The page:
Whatever the advantages of intensive treatment for reducing readmission, there is little evidence that the underlying psychotic disease process is fundamentally modified by EIS. Two trials of EIS in Copenhagen and Aarhus County, Denmark and Lambeth, London did not specifically examine whether starting anti-psychotic medication early improves outcomes. Nonetheless, drug companies exploit the situation by encouraging early prescribing.

The early intervention approach becomes even more controversial when attempts may be made to bring people into treatment even before they have become psychotic, with the intended aim of reducing DUP even further. Thankfully, psychosis risk syndrome was specifically excluded from DSM-5 for lack of validity and insufficient evidence that early intervention in the so-called prodrome is effective (see previous post).

When I first trained, more people were probably admitted to hospital than now with a first episode of psychosis. However, there was no necessary rush to start anti-psychotic medication. Instead patients may have been assessed drug free for a week, to ensure that the primary diagnosis was psychosis. Overmedicating people with anti-psychotics may create unnecessary dependency and is not good practice.

Thursday, November 12, 2015

Asking the wrong questions about psychiatry

Stephan et al (2015) in two papers in The Lancet Psychiatry entitled 'Charting the landscape of priority problems in psychiatry' (Part I: Classification and diagnosis and Part II: Pathogenesis and aetiology) begin from the fact that "few, if any, breakthroughs in basic scientific research have led to substantive improvements in psychiatric clinical practice". They are right to conclude from this situation that there is a need for refocusing of research agendas in psychiatry.

However, they then start from the wrong premise. They still want to "endow psychiatry with a mechanistic, neuroscientifically informed basis”.  They, therefore, produce a list of 17 problems for psychiatry, created by asking an international group of scientists and clinicians to state what they perceive as “the single most important problem or hypothesis" that needs to be addressed to meet this objective.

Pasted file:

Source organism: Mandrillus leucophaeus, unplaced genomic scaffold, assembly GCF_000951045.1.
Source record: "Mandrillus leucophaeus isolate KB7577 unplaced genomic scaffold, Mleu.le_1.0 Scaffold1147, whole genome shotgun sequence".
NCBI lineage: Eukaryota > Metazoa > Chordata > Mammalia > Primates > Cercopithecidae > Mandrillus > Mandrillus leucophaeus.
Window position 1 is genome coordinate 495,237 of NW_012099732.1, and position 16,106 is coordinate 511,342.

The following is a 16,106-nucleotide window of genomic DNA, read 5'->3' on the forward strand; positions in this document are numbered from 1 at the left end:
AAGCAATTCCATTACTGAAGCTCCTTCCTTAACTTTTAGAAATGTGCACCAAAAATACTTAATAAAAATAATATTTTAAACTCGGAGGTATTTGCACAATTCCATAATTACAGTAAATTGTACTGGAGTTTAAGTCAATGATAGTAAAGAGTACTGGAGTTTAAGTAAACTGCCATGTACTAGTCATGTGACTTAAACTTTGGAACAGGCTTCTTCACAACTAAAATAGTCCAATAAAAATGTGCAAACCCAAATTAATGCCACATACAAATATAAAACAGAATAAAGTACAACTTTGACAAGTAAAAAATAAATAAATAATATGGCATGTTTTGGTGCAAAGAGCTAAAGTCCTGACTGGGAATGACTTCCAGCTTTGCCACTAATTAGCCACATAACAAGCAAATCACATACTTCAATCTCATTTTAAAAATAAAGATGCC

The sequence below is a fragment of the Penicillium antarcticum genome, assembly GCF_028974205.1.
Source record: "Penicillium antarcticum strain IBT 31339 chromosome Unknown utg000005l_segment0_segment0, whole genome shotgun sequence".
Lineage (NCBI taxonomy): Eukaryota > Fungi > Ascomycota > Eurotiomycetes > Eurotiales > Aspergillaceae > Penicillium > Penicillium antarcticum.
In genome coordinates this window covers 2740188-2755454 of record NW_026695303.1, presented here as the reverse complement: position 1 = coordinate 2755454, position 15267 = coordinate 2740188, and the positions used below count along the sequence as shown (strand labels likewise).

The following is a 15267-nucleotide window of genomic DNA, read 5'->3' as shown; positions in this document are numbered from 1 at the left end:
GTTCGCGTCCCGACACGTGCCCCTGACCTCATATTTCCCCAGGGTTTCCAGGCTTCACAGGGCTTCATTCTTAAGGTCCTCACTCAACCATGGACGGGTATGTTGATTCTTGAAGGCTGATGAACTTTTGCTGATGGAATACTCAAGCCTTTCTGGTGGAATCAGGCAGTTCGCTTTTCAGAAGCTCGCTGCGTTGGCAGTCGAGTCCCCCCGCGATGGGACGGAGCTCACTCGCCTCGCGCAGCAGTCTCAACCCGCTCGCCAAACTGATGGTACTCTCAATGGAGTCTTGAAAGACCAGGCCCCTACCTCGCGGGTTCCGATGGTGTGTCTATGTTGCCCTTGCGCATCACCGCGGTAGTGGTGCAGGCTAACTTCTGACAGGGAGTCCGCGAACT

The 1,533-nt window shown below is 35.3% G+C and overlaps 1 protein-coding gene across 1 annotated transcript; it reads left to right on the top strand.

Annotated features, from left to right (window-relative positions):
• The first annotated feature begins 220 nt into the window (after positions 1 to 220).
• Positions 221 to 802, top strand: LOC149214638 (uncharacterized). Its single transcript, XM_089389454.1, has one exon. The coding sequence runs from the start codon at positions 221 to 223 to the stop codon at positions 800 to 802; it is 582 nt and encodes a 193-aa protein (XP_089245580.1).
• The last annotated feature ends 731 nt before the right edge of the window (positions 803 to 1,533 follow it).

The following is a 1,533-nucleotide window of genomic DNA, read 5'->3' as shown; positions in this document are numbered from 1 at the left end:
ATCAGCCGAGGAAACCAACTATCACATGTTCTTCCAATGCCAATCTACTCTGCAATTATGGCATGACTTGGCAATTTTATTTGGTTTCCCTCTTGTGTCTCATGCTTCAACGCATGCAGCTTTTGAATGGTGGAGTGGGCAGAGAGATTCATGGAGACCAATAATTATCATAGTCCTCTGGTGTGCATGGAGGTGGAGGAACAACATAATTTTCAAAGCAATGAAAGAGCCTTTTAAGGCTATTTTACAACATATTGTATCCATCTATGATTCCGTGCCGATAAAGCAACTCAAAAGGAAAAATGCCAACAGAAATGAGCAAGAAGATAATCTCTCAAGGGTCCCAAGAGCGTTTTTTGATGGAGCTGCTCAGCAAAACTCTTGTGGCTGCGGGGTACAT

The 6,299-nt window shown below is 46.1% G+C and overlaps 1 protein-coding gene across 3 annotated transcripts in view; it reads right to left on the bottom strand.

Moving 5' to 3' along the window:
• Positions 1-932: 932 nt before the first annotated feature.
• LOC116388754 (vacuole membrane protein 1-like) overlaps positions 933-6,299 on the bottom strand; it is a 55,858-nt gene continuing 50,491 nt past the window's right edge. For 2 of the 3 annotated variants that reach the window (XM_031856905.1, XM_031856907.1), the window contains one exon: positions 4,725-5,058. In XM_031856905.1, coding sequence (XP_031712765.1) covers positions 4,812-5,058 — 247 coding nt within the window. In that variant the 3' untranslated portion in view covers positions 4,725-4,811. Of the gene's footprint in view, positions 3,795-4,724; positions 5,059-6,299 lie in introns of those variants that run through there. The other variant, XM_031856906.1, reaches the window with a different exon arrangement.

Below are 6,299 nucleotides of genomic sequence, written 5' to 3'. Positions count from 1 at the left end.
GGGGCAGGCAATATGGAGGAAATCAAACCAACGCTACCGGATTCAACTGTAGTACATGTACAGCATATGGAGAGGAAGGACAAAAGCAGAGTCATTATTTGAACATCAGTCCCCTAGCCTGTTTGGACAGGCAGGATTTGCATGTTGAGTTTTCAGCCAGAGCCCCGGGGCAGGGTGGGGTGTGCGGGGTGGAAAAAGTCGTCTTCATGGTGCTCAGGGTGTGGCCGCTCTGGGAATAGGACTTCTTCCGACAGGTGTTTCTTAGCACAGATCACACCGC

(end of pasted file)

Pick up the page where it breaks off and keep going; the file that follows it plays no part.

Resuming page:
How long will it take for psychiatry to realise that its very nature is that it has "major conceptual and practical challenges"? It's no good expecting research to bypass this situation.

Psychiatric diagnoses are simply categories justified by clinical utility. Their value-laden nature are not a sign of scientific deficiency but of their meaningful nature. Mental disorders are not natural kinds and there are inevitably fuzzy boundaries between different syndromes. Psychiatry needs to avoid the reification of diagnostic concepts.

As far as aetiology is concerned, genes set the boundaries of the possible but environments define the actual nature of mental disorder. The human brain is socially constructed in the literal sense that brain cytoarchitecture itself is fashioned by input from the social environment. Minds are enabled but not reducible to brains.

As I keep saying, please do not misunderstand me. Of course mental states map onto the brain. But the localisation of function to structure in the brain is not a new problem. Psychiatry can still be practiced even though there is a mind-brain problem. There's no need to create 17 pseudo-problems to solve by research before progress can be made.